33. As I Warned Yesterday, It Appears the Market Is Calling the Europeans Bluff – It’s Now Put Up Or Get Put Down

  34. How the US Has Perfected the Use of Economic Imperialism Through the European Union!

  35. The Greek Bank Tear Sheet is Now Available to the Public

  36. BoomBustBlog Irish Research Becomes Reality

  37. PIIGSlets in a Bank: Another European Banks-at-Risk Actionable Research Note

  38. Sovereign debt exposure of Insurers and Reinsurers

  39. As We Have Warned, the Fissures Are Widening in the Spanish Banking System

  40. “With the Euro Disintegrating, You Can Calculate Your Haircuts Here”

  41. What is the Most Likely Scenario in the Greek Debt Fiasco? Restructuring Via Extension of Maturity Dates

  42. The ECB and the Potential Failure of Quantitative Easing, Euro Edition – In the Spotlight!

  43. Introducing the Not So Stylish Portuguese Haircut Analysis

  44. A Comparison of Our Greek Bond Restructuring Analysis to that of Argentina

  45. Osborne Seems to Have Read the BoomBustBlog UK Finances Analysis, His U.K. Deficit Cuts May Rattle Coalition

Follow the UK and Eurozone topic list for our latest analysis of Pan-European issues.

Published in BoomBustBlog

Anybody who has been following for the last fiscal quarter or so (or has seen my Spanish bank work in 2009) knows that I believe that the EMU as it stood in 2009 would probably be non-existent by the end of 2010. All of the pundits who proclaimed that the European debt crisis was over with the mere declaration that Greece may receive some additional debt either were abjectly lying or truly didn't understand the gravity of the situation. To be honest, there are a lot (and I mean a whole lot) of data points, angles and contingencies to grasp thus it is not necessarily easy. Then again, isn't that what these market professionals get paid for.

Very early in the year, I virtually guaranteed that the Greek banks would fall, or at least have to be rescued (a 2nd time) before they fell. I practically promised it. In the news today...

Lagarde to discuss Greece support with banks: French Finance Minister Christine Lagarde will meet with bank leaders on Wednesday to discuss how its banks could participate in the Greek rescue package. Lagarde told the French parliament the country's banks will reiterate their support for the rescue process on Wednesday but she said tomorrow's meeting could lead to them taking on a more active role, along the lines of what German banks have done. French banks have so far not been asked by the government to participate directly in the Greek rescue package, two sources in France's banking sector said earlier on Tuesday. They have only been asked to maintain their exposure to Greece and have agreed to do this, the sources said. "Nothing beyond this has been requested by the government," one of the sources told Reuters. France has overall the highest exposure to Greek debt, with about $75.2 billion worth of assets in total, according to Bank of International data as at end-2009. Germany's top banks and insurers offered support on Tuesday mainly by keeping open credit lines to banks and by agreeing not to sell Greek bonds for the duration of a wider IMF-led bailout. Germany's Finance Minister Wolfgang Schaeuble said that German financial firms had agreed to buy bonds issued by state controlled bank KfW as a way to help finance the bailout. Deutsche Bank Chief Executive Josef Ackermann said it was important to extinguish the fire in Greece and pledged to help the country. Ackermann is helping to coordinate efforts by the private sector to support the Greek rescue package.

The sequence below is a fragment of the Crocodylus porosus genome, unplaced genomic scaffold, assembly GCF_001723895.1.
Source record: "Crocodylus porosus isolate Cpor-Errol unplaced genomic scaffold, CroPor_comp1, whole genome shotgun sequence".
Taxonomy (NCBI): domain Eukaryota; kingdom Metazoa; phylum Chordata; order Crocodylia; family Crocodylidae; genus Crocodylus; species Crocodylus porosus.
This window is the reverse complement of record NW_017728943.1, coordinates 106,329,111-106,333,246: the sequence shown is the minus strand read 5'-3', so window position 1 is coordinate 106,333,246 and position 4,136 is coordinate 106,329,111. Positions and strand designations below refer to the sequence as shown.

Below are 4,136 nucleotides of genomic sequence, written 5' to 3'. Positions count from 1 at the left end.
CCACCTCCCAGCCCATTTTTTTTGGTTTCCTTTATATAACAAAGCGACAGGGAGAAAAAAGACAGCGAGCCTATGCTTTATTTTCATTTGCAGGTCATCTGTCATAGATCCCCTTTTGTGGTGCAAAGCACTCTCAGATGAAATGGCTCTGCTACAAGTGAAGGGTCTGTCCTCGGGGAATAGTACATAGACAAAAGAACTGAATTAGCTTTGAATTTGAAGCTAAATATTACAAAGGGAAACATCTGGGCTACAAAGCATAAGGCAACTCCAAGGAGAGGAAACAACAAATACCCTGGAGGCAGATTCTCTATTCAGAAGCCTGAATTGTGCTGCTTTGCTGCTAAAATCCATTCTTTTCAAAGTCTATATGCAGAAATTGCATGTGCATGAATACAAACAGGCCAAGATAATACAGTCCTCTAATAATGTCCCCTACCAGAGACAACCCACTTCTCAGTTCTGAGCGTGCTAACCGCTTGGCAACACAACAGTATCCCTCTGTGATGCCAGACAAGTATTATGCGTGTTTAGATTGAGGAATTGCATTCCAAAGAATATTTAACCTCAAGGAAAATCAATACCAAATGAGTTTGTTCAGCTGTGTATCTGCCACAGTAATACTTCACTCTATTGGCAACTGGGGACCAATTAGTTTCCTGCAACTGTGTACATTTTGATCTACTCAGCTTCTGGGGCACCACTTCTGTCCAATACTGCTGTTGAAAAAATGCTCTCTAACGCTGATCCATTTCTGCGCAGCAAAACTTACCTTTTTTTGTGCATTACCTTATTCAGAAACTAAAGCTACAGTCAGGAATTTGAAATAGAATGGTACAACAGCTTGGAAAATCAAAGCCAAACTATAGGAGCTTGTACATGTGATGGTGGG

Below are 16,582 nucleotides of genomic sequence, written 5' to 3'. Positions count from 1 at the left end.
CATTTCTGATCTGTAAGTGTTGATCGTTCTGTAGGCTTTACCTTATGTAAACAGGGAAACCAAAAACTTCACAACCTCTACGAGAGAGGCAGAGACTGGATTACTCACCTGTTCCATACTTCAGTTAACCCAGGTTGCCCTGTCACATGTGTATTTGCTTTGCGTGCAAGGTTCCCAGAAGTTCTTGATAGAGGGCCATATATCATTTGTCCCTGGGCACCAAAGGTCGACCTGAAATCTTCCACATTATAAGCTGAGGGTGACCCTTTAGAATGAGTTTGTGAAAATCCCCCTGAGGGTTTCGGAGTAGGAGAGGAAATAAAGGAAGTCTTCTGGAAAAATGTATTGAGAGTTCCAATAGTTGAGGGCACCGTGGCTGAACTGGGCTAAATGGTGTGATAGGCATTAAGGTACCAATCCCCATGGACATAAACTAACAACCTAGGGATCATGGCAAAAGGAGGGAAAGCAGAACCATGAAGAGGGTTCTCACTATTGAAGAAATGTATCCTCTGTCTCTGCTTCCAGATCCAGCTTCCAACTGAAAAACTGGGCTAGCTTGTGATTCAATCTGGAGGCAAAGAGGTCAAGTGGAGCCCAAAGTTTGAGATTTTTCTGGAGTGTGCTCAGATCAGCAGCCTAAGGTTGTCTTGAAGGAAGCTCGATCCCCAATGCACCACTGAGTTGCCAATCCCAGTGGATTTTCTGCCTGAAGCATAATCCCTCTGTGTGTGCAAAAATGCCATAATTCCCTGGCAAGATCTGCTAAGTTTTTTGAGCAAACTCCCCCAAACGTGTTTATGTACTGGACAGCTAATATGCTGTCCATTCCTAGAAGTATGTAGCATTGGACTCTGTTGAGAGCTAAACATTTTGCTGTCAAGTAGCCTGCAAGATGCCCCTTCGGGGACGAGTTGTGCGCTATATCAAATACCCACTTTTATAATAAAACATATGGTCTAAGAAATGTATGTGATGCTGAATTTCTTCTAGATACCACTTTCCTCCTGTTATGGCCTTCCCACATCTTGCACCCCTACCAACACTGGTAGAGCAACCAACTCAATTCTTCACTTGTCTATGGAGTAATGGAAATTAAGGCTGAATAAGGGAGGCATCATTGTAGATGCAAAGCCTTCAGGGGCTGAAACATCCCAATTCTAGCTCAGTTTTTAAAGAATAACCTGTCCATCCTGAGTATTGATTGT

I suggest one references my post, How Greece Killed Its Own Banks!.

Published in BoomBustBlog

It would pay to review all of the relevant European bank research. The market seems to have realized the perilous linkages throughout the EU and is taking many (if not all) of the researched banks down. This research came out early enough for all subscribers to have been able to take advantage of it. Of particular note should be:

Published in BoomBustBlog
Monday, 05 April 2010 04:00

Easter Weekend News Update

Canadian Dollar Too Strong? Bloomberg.com:

  • Minority opposition in Canadian Parliament is growing over strengthening Loonie
  • Leaders fear fallout in exports from CAD nearly at parity with USD
  • CAD strength is directly tied to Chinese commodity demand (is the CAD bubblicious, too?)

Relevant BoomBustBlog content (we gave you an explicit warning of this in early January): China's Most Expensive Export: Price Inflation

Ukraine is dangerously close to the brink http://www.bloomberg.com/apps/news?pid=20601095&sid=aNw4Q7ntlMqc

  • Ukraine is about to use up the remainder of a $16.4 billion IMF loan
  • Premier Mykola Arazov has applied for another loan to "reform the economy" (what the hell did they do with the first $16.4 billion?)
  • Ukraine has needed assistance to make good with about 20 lenders

We have went through this in exquisite detail, both in the public sections of the blog and particularly in the subscriber-only content. See The Depression is Already Here for Some Members of Europe, and It Just Might Be Contagious! Professional and institutional subscribers should carefully reference "Banks Exposed to CEE & SEE" while all paying subscribers should review the "Greek Banking Industry Tear Sheet".

Published in BoomBustBlog
Page 1 of 2